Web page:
Bytes: Computers have already beaten the world’s best humans at games like chess, Go by (google deep mind‘s Alpha Go algorithm) and poker by (Carnegie Mellon Artificial Intelligence Beats Top Poker Pros).
Now this time Artificial Intelligence beats most popular video game “Dota 2.”
Dota 2 is an astoundingly complex game in which two teams of 5 players compete to siege and destroy the opposing team’s base. The game features 113 playable heroes who each possess unique abilities, as well as dozens of items that can enhance and extend each hero’s capabilities — meaning the full extent of the game’s possibilities are virtually incomprehensible, at least to a player with human limitations.
In a one-on-one exhibition match, a bot designed by OpenAI, the artificial-intelligence research nonprofit cochaired by Tesla Motors CEO Musk and Y Combinator President Sam Altman , defeated Danylo “Dendi” Ishutin, a professional player who’s estimated to have earned$735,449.40 in winnings in his career.
Even though the game was not being played in full-scale by either side, crowd-favorite Dota 2 pro Dendi got defeated emphatically in a 1-vs-1 match with the bot. The bot’s maneuvers bore a human-like pattern of thinking. “After being defeated by the bot twice, Dendi forfeited future matches with it, and expressed surprise that a bot could outplay a human. He said the bot “feels a little like [a] human, but a little like something else.”
OpenAI isn’t just walking away after its victory. The OpenAI hopes to have its bot ready to play in a proper five-versus-five match next year, Brockman said. Meanwhile, the organization is releasing the bot so that anyone can play against it. Valve is placing a bounty of in-game currency for the first players who can defeat it.
Elon Musk & Sam Altman worry that artificial intelligence will take over the world. So, the two entrepreneurs are creating a billion-dollar not-for-profit company that will maximize the power of AI—and then share it with anyone who wants it.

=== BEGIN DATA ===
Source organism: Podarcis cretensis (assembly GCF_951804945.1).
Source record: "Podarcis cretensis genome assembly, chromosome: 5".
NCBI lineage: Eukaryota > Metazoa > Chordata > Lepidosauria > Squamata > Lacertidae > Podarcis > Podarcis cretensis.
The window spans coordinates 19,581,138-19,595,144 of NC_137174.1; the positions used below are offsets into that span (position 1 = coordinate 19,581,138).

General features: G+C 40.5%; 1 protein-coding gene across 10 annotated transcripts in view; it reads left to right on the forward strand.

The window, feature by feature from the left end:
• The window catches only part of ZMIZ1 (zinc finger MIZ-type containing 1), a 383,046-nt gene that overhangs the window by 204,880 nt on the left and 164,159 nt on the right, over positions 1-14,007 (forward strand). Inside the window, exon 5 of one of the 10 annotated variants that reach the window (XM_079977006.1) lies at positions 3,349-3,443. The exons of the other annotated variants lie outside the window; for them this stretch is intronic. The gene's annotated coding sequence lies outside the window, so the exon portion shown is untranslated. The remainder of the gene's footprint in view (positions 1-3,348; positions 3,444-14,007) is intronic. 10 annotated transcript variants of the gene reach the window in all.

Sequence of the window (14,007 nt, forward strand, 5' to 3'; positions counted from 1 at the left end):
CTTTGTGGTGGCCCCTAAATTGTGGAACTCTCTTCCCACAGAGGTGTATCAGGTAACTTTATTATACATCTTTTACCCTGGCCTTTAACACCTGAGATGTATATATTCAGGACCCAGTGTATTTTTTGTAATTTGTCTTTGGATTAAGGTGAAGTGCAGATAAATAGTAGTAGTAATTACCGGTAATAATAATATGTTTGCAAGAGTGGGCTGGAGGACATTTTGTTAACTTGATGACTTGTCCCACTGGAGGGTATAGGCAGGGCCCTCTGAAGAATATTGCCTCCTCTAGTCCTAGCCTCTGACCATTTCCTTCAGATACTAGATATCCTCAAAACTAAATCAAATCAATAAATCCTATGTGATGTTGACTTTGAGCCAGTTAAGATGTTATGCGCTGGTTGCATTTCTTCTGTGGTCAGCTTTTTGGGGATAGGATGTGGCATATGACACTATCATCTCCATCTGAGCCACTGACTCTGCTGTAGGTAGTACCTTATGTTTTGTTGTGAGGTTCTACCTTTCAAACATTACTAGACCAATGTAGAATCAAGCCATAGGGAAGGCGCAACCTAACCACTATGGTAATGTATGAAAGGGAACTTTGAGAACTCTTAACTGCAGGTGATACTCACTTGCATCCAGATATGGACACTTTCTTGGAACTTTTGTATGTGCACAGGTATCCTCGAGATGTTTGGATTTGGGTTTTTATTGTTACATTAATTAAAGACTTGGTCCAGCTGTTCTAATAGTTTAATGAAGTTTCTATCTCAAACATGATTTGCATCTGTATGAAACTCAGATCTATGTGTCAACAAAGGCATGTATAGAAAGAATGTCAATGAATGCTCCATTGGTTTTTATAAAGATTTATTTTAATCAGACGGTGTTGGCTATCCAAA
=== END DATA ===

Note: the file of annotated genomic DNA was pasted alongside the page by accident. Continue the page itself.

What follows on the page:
Elon Musk is a well-known harbinger of the potential for ill held by artificial intelligence. The Tesla and SpaceX CEO also helped start OpenAI, a group with a broad mandate that focuses on developing AI out (as the name implies) in the open, rather than behind closed doors as the exclusive province of high-powered governments and secretive private contractors. Musk, it turns out, was in on the AI train early with an investment in DeepMind, which was later acquired by Google.
Musk wasn’t in DeepMind for a return, as is the case with most investments; he wanted access to greater insight regarding DeepMind’s progress, and the progress of AI in general, according to a new feature in Vanity Fair. The enterprising CEO wanted to be able to see how fast AI was improving, and what he found was a rate of gains that he hadn’t expected, and that he thought most people would not possibly expect.
Musk’s anxieties around AI are considered extreme by some of his Silicon Valley peers, but the man definitely seems to have a knack for long-term preparedness planning. Also a good lesson here: If you want to keep an eye on potential doomsday scenarios, cough up for an early-stage investment in one of the movers and shakers that could contribute to the end of days.
By this milestone OpenAI stays true to its mission of giving everyone access to new ideas, it has potential to serve as a check on powerful companies like Google and Facebook.